(iii) The company’s resources at command and their allocation to the different sub-activities of its marke­ting set-up.

All implementation plans for important business areas like marketing, new products, research and development, manufacturing, and finance start with the market-place for the reason that the sales set into motion and support all other company operations.

Robert W. Ferrell considers ‘customer orientation’ as the fundamental concept that directs the establishment and application of a business planning process with its related activities.

For this reason, he advocates that marketing planning is the area which should be uppermost in the development of strategic company planning, To support this view, Ferrell continues to state that market factors are needed to be examined during the overall premising stage and many basic questions about the marketing objectives are required to be answered in establishing the final overall company objectives.

Thus, the groundwork for market plann­ing involves many major marketing questions to be answered.

The overall marketing planning can be illustrated as follows:

Marketing Planning

Q.4. Define marketing programme with the help of a diagram.

Ans.Philip Kotler defines marketing pro­grams as “a set of policy decisions on the level, allocation, and mix of marketing efforts”. It is, thus, a part of marketing planning and policy making. In other words, we can state that a marketing programme presupposes the existence of a marketing plan of a company. Marketing programme is a means for attaining the marketing objectives.

After the marketing objec­tives are determined by a company, a marketing programme is prepared by means of:

(1) Identifying and defining the activities to be performed;

(2) Outlining the course of action in carrying out these predefined and pre-determined activities consistent with the time-frame and

(3) Directing the marketing personnel to follow the charted course of action towards the achievement of goals.



The marketing programme scenario can be described in the following chart: Marketing Programme Matrix

The marketing programs of a business concern may be drawn on an annual or half-year basis.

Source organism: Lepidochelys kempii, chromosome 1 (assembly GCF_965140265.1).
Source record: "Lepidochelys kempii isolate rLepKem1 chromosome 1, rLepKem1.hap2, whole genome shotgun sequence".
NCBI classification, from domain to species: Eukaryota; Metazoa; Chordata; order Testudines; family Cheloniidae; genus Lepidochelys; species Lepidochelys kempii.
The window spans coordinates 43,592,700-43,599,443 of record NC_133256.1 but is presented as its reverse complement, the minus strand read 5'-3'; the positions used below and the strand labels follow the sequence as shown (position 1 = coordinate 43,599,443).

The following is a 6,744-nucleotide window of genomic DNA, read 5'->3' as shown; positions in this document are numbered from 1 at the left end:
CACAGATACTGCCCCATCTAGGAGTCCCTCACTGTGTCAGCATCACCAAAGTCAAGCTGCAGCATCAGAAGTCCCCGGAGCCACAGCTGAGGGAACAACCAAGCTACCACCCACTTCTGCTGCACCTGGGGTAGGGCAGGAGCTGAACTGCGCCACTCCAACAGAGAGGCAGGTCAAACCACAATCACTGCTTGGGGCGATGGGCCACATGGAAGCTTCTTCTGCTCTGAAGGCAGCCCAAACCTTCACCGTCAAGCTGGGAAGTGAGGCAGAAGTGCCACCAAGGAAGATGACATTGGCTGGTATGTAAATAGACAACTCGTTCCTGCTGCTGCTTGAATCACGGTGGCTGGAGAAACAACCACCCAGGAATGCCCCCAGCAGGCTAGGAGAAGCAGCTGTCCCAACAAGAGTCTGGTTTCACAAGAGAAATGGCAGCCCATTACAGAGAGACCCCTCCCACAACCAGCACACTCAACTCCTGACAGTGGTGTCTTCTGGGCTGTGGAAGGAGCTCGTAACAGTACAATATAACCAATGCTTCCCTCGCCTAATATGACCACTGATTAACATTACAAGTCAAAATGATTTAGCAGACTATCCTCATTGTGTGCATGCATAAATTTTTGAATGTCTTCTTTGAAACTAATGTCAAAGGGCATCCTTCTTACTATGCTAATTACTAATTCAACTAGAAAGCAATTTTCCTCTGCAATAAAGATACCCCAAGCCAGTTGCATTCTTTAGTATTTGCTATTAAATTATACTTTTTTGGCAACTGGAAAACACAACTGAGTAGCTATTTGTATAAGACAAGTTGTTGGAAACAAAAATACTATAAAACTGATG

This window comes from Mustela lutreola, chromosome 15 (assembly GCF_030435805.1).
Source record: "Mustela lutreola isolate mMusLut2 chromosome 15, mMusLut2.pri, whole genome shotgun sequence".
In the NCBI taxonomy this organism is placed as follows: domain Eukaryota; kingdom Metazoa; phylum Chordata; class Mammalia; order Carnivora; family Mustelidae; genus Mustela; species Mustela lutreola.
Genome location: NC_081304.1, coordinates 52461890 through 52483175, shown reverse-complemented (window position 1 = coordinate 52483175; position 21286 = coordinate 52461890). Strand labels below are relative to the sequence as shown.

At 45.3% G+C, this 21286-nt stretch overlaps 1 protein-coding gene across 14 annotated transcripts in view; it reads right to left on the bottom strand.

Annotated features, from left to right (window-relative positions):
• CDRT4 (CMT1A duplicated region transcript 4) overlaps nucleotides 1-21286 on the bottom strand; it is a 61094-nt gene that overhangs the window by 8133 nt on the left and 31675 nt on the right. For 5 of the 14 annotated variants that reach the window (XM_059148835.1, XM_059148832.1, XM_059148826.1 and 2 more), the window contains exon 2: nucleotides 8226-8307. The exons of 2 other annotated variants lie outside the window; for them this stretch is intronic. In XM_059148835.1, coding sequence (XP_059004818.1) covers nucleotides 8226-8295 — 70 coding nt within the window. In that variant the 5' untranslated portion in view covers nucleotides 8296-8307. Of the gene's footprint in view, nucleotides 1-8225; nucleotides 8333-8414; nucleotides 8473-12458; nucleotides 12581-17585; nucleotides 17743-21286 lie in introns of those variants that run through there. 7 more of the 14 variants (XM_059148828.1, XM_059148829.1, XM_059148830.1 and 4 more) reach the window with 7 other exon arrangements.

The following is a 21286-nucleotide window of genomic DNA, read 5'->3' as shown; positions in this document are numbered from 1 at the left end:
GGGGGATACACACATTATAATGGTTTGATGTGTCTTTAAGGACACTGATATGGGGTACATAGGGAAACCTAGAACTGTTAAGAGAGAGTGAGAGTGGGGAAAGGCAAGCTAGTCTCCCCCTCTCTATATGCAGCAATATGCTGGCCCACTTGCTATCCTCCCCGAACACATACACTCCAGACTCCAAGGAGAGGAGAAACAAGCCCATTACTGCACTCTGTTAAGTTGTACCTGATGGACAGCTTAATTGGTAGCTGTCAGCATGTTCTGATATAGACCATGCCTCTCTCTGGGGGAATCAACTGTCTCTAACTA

The implementation of a marketing programme takes into consideration three important factors or parameters:

(i) Marketing efforts,


(ii) Market­ing allocation and

(iii) Market responsiveness.

These are discussed below:-

Marketing Efforts:

These represent those activities which are undertaken by the marketing management to increase the volume and value of sales as well as to penetrate and enter sate other territories and places which were not hitherto covered by the company’s marketing mission.

The marketing efforts can be analysed from two aspects:


(1) Level of marketing effort and

(2) Degree of effectiveness in the marketing effort.

While the marketing effort level refers to the marketing department’s drive, initia­tive and creative endeavour and requires monetary resources of command, the marketing effectiveness denotes the degree of efficiency attained by marketing management through the proper utilisation of monetary, human, and physical resources.

The sales and other corporate objectives, therefore, necessarily depend on these two vital aspects.

Marketing Allocation:

This refers to allocation of human, physical, and monetary resources to the various marketing efforts that have been designed by the marketing department. It involves the determination of the quantitative inputs such as men, facilities and money for necessary distribution among the products, market segments, customer segments and sales areas.


Marketing Responsiveness:

This constitutes an assessment of the reactions and responses in marketing as a result of marketing efforts and activities undertaken. This gives a feed-back information to the marketing management for feed-forward actions in the marketing functions.

According to Philip Kotler, marketing responsiveness analysis is a tool to understand and gauge the behaviour of sales and customers with respect to alternative levels, mixes; and allocation of the marketing efforts.